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Dialog vs. Dialogue (Differences, Examples, Grammar)

Is it a dialog or dialogue? Readers rely on characters in a story to express their thoughts through conversations with another character for a plot to advance. It is common to encounter a speech where two or more characters are engaged in a conversation in a novel or film.

What word do you recall is best suited to describe that form of speech? 

Is there a difference between the two? 

Differences Between Dialog and Dialogue

The primary difference between dialog and dialogue is the preference between American vs. British English. Dialog appears to be an alternative spelling of dialogue for regions in North America. On the other hand, dialogue is the preferable word in the context of a conversation in British English.

According to Merriam-Webster’s dictionary, dialogue is the more popular variant between the two. The online dictionary also implies that both words can be used interchangeably. But, they both carry the same definition of being the conversational element in written forms or speeches.

But, there is a unique evolution of the word dialog in the American English setting. The spelling dialog began to become known in the computing context around the 1980s. Until today, this context shift makes dialog the word of choice in computer terms.

If you are a writer, you should take note that the AP Stylebook recommends a longer dialogue than its alternative.

Origin of the Word Dialogue

The origin of the word dialogue traces back to the Greek dialogos. Dia means ‘through’ which suggests movement. Logos can be inferred as ‘word’ or ‘speech’. “Dia-logos” is therefore a form of speech exchange that flows between speakers.  

Dialogue/Dialog: A Noun or a Verb?

As stated by the Oxford Learner’s Dictionaries, dialogue as a noun refers to conversations between characters in literary materials such as a book, play, or film. It also denotes formal discussions between political parties including nations or countries.

Interestingly, dialogue can also be a verb as outlined in Dictionary.com. When using the word in this manner, it would carry the meaning ‘to converse together’ or ‘to perform dialogue in a film, play, etc. In a sentence, the verb takes the form of dialogues, dialogued, and dialoguing.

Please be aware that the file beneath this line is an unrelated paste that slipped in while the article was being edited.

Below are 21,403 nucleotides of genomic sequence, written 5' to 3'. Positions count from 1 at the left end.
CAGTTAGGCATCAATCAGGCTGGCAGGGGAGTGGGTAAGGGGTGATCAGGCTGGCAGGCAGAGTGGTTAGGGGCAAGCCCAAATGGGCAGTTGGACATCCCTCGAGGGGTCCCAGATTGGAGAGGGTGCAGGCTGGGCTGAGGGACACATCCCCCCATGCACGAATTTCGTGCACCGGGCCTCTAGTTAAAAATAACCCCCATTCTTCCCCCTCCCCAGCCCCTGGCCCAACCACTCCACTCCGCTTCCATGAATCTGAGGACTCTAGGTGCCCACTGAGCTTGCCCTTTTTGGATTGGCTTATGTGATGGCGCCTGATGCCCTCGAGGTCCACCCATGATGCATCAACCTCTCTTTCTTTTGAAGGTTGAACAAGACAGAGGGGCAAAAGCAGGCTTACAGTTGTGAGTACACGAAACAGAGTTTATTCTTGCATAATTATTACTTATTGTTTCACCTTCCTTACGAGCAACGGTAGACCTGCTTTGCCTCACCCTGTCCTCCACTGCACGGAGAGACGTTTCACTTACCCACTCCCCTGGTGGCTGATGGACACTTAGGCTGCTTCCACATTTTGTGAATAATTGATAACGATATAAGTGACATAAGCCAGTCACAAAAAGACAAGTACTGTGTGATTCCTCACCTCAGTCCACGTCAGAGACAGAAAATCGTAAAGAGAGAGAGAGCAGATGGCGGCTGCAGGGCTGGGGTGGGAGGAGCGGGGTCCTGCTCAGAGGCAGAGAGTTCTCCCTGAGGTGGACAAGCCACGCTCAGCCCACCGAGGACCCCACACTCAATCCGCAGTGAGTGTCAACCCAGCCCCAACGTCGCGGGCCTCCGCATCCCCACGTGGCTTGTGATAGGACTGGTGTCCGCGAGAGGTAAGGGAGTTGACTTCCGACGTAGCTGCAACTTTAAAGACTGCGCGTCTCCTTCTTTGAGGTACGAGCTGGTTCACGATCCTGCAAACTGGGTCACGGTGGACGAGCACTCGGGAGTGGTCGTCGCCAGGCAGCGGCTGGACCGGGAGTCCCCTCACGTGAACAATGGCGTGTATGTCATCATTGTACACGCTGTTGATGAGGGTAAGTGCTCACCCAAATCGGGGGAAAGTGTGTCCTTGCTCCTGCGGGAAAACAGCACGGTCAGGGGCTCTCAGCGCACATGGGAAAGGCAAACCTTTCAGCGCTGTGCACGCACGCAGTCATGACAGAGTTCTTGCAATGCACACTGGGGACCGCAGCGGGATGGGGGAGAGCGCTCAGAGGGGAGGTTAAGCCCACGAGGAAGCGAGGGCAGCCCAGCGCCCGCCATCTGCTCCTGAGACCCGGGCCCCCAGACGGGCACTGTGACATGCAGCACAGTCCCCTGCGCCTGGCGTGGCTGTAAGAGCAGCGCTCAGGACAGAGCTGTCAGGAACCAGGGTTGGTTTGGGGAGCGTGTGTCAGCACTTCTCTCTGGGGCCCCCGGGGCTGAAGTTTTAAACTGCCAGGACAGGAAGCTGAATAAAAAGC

According to The American Heritage Dictionary, the use of dialogue or dialog as a verb may be widespread but the majority of their Usage Panel dislikes its construction in a sentence.

Plus, the AP Stylebook refers to dialogue only as a noun, so it’s best to avoid it in your writing.

Dialog example
Dialog example

Examples of Dialogue/Dialog in a Sentence

Note that in all these instances dialogue is interchangeable with dialog.


  • The nations involved have started dialogues to promote cultural exchanges between the two countries.
  • Most theatrical plays are written in dialogue.
  • I prefer a peaceful dialogue rather than chaotic violence.
  • The book has interesting dialogues but the plot is weak.


  • Steve wanted to dialogue with his overseas counterparts about the prospect of his investment.
  • He expressed that he refused to dialogue with his competitors.
  • After dialoguing with her manager, Lisa went back to work.

How to Use Dialog in Computing Context

  • Select an option from the dialog box.
  • If you trigger the dialog box, you may be given more command options.
  • The run dialog allows the user to run the operating system.
  • You can change the color scheme of the hyperlink through the Color Scheme dialog.
  • This button brings up the Select Data Source dialog box.

Conclusion on Dialogue vs. Dialog

Both dialogue and dialog are accepted as a noun that refers to a conversation exchange between 2 individuals. They differ in the sense that dialog is typically favored in American English, while dialogue is typical in British English.

Dialog is also more commonly used as a computing term in recent years.

However, most dictionaries agree that both dialog and dialogue share the same meaning and are interchangeable.


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About the author

Dalia Y.: Dalia is an English Major and linguistics expert with an additional degree in Psychology. Dalia has featured articles on Forbes, Inc, Fast Company, Grammarly, and many more. She covers English, ESL, and all things grammar on GrammarBrain.

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